Our Father, who art in heaven, hallowed by thy Name,

Thy kingdom come, thy will be done, on earth as it is in heaven

Give us this day our daily bread, and forgive us our trespasses,

as we forgive those who trespass against us.

And lead us not into temptation but deliver us from evil. 

For thine is the kingdom, and the power, and the glory, for ever and ever. Amen.

 

 

MAY THE LORD BLESS US AND KEEP US.  

MAY THE LORD MAKE HIS FACE TO SHINE UPON US AND BE GRACIOUS UNTO US. 

MAY THE LORD LIFT UP HIS COUNTENANCE UPON US AND GIVE US PEACE.  AMEN

       

Picture is a photo of one of the parish’s pear trees behind the Olde Rectory this past week.

 

The Bible texts of the Old Testament, Epistle and Gospel lessons are from the New Revised Standard Version Bible, copyright 1989 by the Division of Christian Education of the National Council of the Church of Christ in the USA, and used by permission.

The Collects, Psalms and Canticles are from the Book of Common Prayer, 1979.

 

 

 

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THE  THIRD  SUNDAY  OF  EASTER
April 26, 2020
 

What shall I render unto the Lord for all his benefits toward me?

I will take the cup of salvation, and call upon the name of the Lord.

A

lmighty God to you all hearts are open, all desires known, and from you no secrets are hid:  Cleanse the thoughts of our hearts by the inspiration of your Holy Spirit, that we may perfectly love you, and worthily magnify your holy Name; through Christ our Lord.  Amen

 Hymn of Praise

 

        Love’s redeeming work is done, for the fight, the battle won.

        Death in vain forbids him rise; Christ has opened paradise.

 

        Lives again our glorious King; where, O death, is now thy sting?

        Once he died our souls to save, where thy victory, O grave?

 

        Soar we now where Christ has led, following our exalted Head;

        made like him, like him we rise, ours the cross, the grave, the skies.

     (Charles Wesley 1707-1788)

PSALM 116

Authorized King James Version

 I love the Lord, because he hath heard my voice and my supplications.

          Because he hath inclined his ear unto me, therefore will I call upon him as long as I live.

The sorrows of death compassed me, and the pains of hell gat hold upon me: I found trouble and sorrow.

         Then called I upon the name of the Lord; O Lord, I beseech thee, deliver my soul.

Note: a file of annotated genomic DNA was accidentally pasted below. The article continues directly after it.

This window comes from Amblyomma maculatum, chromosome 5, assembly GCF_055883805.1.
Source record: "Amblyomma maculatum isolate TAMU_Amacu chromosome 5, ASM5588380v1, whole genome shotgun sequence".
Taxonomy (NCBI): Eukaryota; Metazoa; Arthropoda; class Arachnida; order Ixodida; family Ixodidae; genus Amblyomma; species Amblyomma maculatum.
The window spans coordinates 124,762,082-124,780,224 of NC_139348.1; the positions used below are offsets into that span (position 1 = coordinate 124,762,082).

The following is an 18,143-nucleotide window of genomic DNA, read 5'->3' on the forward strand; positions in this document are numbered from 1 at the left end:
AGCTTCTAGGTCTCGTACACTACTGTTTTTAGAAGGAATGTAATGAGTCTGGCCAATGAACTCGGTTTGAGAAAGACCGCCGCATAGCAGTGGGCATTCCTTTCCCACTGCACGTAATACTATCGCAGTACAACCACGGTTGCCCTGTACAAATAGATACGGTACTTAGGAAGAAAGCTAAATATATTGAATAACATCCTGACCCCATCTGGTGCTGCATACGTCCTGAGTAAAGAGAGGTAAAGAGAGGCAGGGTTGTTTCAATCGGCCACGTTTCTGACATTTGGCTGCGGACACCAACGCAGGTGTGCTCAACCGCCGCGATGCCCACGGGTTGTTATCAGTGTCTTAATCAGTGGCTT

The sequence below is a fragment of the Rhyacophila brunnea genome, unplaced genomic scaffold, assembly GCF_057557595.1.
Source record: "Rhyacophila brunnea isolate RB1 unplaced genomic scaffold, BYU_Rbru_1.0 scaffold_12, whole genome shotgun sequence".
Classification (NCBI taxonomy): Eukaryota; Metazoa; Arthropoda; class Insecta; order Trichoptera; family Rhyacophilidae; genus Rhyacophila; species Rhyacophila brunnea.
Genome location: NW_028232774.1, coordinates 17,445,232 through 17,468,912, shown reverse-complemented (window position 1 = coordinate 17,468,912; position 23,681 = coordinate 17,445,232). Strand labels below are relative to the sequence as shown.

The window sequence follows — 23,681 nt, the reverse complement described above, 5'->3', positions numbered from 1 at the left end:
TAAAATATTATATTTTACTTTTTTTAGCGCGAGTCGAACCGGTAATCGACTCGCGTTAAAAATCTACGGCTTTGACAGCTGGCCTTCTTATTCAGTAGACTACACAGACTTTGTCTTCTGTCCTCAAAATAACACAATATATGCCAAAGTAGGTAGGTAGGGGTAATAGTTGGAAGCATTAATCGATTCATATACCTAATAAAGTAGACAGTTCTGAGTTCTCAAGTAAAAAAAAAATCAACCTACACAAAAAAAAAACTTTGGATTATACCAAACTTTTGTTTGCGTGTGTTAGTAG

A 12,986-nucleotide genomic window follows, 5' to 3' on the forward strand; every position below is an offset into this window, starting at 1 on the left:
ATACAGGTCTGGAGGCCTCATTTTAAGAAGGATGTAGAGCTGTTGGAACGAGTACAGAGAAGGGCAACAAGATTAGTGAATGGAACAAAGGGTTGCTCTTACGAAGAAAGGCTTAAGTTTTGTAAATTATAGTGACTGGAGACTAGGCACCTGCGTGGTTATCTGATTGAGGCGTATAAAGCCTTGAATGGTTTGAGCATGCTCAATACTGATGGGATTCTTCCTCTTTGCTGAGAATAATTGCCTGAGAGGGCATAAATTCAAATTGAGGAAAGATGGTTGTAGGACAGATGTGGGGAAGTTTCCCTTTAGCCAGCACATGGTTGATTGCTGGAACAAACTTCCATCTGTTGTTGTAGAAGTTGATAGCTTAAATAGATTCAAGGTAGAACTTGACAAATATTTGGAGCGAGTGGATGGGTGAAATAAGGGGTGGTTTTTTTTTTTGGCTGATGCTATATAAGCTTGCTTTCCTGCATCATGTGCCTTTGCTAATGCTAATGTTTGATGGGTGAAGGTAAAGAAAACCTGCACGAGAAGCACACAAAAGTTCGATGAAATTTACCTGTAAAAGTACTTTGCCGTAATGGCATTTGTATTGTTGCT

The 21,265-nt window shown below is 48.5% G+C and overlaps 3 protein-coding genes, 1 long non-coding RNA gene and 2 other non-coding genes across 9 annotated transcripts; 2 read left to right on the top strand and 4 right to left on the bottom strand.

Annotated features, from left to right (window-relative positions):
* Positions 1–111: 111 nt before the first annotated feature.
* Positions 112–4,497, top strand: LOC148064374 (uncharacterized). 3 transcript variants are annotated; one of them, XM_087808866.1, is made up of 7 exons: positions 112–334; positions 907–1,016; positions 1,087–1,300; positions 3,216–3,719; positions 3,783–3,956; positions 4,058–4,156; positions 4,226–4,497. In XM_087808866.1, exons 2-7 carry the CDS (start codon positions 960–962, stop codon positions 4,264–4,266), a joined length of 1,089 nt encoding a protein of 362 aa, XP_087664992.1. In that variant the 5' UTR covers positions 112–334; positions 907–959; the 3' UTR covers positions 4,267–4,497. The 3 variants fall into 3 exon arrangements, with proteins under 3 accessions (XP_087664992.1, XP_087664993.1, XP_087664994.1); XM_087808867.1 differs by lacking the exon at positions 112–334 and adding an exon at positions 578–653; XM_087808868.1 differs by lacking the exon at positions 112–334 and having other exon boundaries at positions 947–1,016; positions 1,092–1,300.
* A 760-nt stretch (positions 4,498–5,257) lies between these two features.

Gracious is the Lord, and righteous; yea, our God is merciful.

         The Lord preserveth the simple: I was brought low, and he helped me.

Return unto thy rest, O my soul; for the Lord hath dealt bountifully with thee.

          For thou hast delivered my soul from death, mine eyes from tears, and my feet from

          falling.

I will walk before the Lord in the land of the living.

         I believed, therefore have I spoken: I was greatly afflicted: 

I said in my haste, All men are liars.

        What shall I render unto the Lord for all his benefits toward me?

I will take the cup of salvation, and call upon the name of the Lord.

         I will pay my vows unto the Lord now in the presence of all his people.

Precious in the sight of the Lord is the death of his saints.

        O Lord, truly I am thy servant; I am thy servant, and the son of thine handmaid: thou hast

        loosed my bonds.

I will offer to thee the sacrifice of thanksgiving, and will call upon the name of the Lord.

        I will pay my vows unto the Lord now in the presence of all his people.

In the courts of the Lord's house, in the midst of thee, O Jerusalem. Praise ye the Lord.

 

A REFLECTION ON THE PSALMS

By Norm Wright

One of my favorite psalms is the psalm for today, Psalm 116.   Today, I want to take a moment to reflect on the psalms and their importance in our lives. We say them or a portion of them every Sunday.   Personally speaking, when things get really tough or when I find myself not knowing where to turn and in need of an outlet to express what’s going on inside of me, I can turn to the Psalms and find a psalm like today’s psalm that speaks to my soul and speaks for my soul.